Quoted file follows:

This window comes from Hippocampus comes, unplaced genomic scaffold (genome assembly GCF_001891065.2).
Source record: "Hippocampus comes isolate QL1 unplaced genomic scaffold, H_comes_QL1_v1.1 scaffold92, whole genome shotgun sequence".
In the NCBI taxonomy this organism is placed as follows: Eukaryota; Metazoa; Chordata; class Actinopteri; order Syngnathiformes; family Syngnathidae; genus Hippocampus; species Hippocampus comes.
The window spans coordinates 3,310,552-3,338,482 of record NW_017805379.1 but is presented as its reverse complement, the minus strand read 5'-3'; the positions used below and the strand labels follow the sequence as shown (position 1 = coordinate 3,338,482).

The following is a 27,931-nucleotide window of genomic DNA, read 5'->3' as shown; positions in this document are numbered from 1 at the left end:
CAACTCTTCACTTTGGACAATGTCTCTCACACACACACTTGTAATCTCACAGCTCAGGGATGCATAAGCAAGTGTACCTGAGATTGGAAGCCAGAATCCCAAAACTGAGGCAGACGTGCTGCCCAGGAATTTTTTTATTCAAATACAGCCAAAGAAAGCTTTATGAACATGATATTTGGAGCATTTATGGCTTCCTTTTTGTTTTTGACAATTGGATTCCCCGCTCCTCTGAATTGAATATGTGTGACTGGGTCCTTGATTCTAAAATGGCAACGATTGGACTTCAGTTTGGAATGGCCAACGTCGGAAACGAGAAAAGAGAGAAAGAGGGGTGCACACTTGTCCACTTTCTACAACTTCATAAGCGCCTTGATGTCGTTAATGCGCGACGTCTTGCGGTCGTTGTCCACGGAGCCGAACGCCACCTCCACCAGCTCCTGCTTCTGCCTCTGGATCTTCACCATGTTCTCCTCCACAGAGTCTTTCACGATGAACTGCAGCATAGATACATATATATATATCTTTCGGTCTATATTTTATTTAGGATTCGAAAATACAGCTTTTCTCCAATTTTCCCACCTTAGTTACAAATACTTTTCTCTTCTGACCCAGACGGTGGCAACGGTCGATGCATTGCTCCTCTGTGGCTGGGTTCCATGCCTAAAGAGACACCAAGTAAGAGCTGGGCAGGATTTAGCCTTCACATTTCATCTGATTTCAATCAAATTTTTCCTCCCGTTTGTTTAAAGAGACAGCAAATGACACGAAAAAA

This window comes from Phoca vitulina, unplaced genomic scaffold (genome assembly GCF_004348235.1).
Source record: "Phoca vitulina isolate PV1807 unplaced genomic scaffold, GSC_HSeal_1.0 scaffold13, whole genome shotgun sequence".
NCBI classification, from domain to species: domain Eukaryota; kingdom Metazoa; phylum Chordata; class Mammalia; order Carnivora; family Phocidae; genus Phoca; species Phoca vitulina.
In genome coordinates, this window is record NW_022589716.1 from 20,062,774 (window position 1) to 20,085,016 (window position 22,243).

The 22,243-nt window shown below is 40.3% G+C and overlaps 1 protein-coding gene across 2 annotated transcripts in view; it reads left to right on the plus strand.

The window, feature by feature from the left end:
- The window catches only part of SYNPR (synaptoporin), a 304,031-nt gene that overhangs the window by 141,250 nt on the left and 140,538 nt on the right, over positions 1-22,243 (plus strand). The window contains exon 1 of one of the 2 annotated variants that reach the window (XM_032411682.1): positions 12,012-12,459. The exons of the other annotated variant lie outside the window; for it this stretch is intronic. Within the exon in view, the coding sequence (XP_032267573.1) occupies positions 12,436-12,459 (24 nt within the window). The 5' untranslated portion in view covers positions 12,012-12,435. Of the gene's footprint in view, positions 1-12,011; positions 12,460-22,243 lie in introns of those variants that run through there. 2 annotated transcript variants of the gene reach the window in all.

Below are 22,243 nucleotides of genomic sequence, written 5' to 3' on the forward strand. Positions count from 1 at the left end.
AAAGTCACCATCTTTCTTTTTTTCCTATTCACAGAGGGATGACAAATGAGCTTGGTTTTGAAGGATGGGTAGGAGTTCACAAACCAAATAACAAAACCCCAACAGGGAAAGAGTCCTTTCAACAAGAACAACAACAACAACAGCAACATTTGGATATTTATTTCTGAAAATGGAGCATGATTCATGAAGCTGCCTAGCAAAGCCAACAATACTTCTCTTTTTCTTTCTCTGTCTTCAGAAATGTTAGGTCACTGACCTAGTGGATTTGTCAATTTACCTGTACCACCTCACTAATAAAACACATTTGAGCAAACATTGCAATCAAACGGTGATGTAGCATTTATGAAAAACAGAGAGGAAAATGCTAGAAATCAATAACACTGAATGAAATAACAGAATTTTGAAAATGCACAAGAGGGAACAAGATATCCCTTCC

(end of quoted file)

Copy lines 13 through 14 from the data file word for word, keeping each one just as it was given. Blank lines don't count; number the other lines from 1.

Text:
- The window catches only part of SYNPR (synaptoporin), a 304,031-nt gene that overhangs the window by 141,250 nt on the left and 140,538 nt on the right, over positions 1-22,243 (plus strand). The window contains exon 1 of one of the 2 annotated variants that reach the window (XM_032411682.1): positions 12,012-12,459. The exons of the other annotated variant lie outside the window; for it this stretch is intronic. Within the exon in view, the coding sequence (XP_032267573.1) occupies positions 12,436-12,459 (24 nt within the window). The 5' untranslated portion in view covers positions 12,012-12,435. Of the gene's footprint in view, positions 1-12,011; positions 12,460-22,243 lie in introns of those variants that run through there. 2 annotated transcript variants of the gene reach the window in all.

Below are 22,243 nucleotides of genomic sequence, written 5' to 3' on the forward strand. Positions count from 1 at the left end.